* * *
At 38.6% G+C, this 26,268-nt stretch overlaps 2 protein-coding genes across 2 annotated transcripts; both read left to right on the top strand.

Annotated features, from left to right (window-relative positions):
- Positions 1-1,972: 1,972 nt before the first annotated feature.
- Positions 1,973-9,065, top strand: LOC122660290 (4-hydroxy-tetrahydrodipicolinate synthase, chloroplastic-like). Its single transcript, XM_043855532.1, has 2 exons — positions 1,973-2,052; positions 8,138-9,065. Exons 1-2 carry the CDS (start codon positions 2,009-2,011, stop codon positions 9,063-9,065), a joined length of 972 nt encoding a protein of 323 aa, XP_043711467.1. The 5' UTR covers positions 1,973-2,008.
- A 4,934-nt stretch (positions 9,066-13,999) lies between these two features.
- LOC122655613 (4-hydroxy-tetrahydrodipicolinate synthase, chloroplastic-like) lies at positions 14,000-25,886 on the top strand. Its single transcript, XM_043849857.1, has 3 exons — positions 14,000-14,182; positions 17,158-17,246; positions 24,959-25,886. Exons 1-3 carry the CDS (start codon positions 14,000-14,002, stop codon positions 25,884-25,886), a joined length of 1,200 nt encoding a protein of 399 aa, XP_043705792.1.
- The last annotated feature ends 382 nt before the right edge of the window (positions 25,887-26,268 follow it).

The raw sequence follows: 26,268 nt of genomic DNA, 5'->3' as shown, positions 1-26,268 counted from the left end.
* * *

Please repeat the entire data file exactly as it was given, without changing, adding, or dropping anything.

At 38.6% G+C, this 26,268-nt stretch overlaps 2 protein-coding genes across 2 annotated transcripts; both read left to right on the top strand.

Annotated features, from left to right (window-relative positions):
- Positions 1-1,972: 1,972 nt before the first annotated feature.
- Positions 1,973-9,065, top strand: LOC122660290 (4-hydroxy-tetrahydrodipicolinate synthase, chloroplastic-like). Its single transcript, XM_043855532.1, has 2 exons — positions 1,973-2,052; positions 8,138-9,065. Exons 1-2 carry the CDS (start codon positions 2,009-2,011, stop codon positions 9,063-9,065), a joined length of 972 nt encoding a protein of 323 aa, XP_043711467.1. The 5' UTR covers positions 1,973-2,008.
- A 4,934-nt stretch (positions 9,066-13,999) lies between these two features.
- LOC122655613 (4-hydroxy-tetrahydrodipicolinate synthase, chloroplastic-like) lies at positions 14,000-25,886 on the top strand. Its single transcript, XM_043849857.1, has 3 exons — positions 14,000-14,182; positions 17,158-17,246; positions 24,959-25,886. Exons 1-3 carry the CDS (start codon positions 14,000-14,002, stop codon positions 25,884-25,886), a joined length of 1,200 nt encoding a protein of 399 aa, XP_043705792.1.
- The last annotated feature ends 382 nt before the right edge of the window (positions 25,887-26,268 follow it).

The raw sequence follows: 26,268 nt of genomic DNA, 5'->3' as shown, positions 1-26,268 counted from the left end.